"We started placing bets on when NHTSA was going to release those regulations," she said at the workshop, noting that the guidance is a step forward but not enough.
Others on the ground agree that DMV has to act on autonomous vehicles precisely because NHTSA hasn't.
"DMV is doing what it has to because NHTSA hasn't done what it's supposed to," said Jamie Court, president of Consumer Watchdog, a Santa Monica, Calif.-based advocacy group. "California's DMV has no choice but to protect its drivers on the roads."
Though Court says he wishes both NHTSA and DMV standards were stricter, having the government test autonomous vehicles to ensure safety instead of relying on automakers to self-certify, he acknowledged that "California would welcome an enforceable motor vehicle safety standard."
While NHTSA guidelines do signal that the agency will eventually move toward rulemaking, Court said the longer that takes to happen, the more confusion will exist.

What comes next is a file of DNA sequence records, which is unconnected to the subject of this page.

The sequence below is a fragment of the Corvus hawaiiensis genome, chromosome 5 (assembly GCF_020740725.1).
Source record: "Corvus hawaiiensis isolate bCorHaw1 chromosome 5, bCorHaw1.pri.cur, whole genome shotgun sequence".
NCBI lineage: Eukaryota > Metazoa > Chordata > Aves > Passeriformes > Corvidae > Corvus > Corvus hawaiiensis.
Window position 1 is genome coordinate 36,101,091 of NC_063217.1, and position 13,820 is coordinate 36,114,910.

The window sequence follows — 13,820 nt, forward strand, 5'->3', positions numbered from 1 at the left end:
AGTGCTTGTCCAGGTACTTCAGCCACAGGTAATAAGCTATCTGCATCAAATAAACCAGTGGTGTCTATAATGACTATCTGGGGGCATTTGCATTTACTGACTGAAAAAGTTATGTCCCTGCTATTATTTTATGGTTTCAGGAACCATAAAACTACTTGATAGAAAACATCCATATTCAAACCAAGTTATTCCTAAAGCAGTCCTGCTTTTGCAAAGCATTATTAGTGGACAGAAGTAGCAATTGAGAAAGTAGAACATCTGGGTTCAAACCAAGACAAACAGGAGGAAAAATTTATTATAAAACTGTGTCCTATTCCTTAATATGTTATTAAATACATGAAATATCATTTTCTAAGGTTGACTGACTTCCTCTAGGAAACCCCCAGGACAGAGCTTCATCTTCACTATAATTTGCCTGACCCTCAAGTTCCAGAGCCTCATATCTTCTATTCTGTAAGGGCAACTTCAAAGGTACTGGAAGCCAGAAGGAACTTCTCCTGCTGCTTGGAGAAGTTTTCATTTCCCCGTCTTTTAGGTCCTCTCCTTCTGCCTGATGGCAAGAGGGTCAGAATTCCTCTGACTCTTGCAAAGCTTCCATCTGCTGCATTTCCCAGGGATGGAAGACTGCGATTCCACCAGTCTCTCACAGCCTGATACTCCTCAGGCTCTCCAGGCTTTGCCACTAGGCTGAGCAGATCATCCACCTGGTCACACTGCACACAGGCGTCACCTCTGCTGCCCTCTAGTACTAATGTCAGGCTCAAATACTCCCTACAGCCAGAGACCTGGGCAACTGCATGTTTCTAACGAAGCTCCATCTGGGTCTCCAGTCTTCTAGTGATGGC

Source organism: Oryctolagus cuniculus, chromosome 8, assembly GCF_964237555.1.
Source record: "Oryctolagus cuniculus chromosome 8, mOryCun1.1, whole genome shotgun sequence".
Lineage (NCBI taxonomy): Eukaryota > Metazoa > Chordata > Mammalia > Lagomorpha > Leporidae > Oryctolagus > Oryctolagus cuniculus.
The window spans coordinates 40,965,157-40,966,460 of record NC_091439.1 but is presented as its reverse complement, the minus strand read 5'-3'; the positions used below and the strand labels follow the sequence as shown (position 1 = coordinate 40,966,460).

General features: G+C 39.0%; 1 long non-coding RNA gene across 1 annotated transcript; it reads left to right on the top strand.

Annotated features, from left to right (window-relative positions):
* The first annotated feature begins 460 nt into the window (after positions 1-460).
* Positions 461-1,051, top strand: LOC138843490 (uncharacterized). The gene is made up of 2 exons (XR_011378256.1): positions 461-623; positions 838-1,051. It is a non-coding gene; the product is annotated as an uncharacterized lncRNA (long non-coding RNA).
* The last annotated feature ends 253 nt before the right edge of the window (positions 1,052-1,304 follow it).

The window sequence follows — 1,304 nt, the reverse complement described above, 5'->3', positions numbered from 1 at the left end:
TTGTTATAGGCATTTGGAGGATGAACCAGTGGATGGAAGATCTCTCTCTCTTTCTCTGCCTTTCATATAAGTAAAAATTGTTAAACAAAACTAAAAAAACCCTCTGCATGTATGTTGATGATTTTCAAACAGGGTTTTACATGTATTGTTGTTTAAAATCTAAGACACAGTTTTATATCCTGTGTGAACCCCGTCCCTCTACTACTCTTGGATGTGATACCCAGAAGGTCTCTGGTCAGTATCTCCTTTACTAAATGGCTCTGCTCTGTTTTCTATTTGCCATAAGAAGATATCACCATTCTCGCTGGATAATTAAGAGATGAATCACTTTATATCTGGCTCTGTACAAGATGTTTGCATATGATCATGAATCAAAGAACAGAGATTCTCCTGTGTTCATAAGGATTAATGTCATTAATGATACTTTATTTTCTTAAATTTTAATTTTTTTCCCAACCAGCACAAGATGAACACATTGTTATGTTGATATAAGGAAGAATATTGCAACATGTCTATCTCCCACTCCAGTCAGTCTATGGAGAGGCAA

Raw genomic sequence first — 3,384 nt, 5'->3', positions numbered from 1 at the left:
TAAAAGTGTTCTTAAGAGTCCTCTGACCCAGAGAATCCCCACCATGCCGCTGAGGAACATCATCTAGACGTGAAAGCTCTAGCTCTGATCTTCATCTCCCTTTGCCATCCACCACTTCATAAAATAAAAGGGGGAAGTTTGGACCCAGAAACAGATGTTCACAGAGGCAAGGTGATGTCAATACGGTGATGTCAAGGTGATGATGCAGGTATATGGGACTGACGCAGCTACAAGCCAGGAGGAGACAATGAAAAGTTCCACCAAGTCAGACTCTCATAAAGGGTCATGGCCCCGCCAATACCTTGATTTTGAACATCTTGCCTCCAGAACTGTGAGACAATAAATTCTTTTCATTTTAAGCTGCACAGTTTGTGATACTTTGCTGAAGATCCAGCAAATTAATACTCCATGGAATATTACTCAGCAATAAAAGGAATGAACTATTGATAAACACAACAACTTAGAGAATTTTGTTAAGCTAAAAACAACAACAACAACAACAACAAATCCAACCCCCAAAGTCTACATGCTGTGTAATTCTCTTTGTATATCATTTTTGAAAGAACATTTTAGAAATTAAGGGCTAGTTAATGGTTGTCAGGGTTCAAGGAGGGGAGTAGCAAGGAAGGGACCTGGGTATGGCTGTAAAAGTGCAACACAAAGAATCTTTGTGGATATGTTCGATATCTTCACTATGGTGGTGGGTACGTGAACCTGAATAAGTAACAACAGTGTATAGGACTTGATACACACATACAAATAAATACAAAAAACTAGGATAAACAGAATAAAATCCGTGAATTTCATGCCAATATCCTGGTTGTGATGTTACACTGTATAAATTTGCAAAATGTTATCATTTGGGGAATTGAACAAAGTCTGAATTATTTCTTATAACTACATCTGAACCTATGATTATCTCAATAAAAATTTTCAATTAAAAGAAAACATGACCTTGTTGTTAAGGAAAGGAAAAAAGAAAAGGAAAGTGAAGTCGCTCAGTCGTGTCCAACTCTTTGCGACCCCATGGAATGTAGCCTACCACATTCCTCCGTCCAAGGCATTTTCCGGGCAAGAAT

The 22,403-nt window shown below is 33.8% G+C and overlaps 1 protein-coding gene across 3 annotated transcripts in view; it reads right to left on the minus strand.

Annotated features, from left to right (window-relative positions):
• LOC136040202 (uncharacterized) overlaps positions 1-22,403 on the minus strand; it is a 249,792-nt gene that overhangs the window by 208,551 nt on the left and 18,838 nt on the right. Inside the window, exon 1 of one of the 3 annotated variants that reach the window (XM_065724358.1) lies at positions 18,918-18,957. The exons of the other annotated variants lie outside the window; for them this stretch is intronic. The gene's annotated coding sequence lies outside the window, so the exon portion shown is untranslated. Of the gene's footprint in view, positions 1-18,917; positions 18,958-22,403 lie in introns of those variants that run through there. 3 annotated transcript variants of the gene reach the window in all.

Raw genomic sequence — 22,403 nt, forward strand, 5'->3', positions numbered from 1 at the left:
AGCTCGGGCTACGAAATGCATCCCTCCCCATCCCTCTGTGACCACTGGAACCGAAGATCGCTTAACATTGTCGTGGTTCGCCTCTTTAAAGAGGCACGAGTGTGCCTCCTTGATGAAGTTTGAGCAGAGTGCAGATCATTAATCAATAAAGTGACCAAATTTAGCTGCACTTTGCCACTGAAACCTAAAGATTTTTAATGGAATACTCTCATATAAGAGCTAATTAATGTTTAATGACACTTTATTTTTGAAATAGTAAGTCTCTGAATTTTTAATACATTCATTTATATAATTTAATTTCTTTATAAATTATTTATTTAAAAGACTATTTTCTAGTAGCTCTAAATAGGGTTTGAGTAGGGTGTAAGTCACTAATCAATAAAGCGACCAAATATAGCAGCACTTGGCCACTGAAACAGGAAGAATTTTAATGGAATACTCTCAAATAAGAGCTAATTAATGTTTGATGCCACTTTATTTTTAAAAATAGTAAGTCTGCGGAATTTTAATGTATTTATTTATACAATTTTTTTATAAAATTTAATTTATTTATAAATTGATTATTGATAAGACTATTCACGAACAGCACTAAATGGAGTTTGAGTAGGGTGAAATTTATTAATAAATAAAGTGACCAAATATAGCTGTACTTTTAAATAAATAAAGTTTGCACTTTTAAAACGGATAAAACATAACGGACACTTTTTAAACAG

"If NHTSA wants one standard, then they should propose a federal standard," he said. "Absent that, there will be 50 standards" from the different states.
Sen. Hill said the state has a role because the technology is currently on California roads and "was largely developed here."
"I want to make sure that California remains a leader in developing self-driving autonomous vehicles," he said.
Though he did express concerns that the regulations requiring municipalities' approval for testing "would kill an industry quickly," Hill said he believes states should be able to develop their own regulations, as long as they work within NHTSA guidelines.
"At the end of the day, it's a states' issue developing traffic laws and driver license qualifications, so that would be a change to have [NHTSA] do it," he said. "But the guidelines are important and, I think, necessary to develop a framework for giving regulations within states. If we can take those guidelines, work with those guidelines and develop some regulations in California around those guidelines, that, to me, would be appropriate."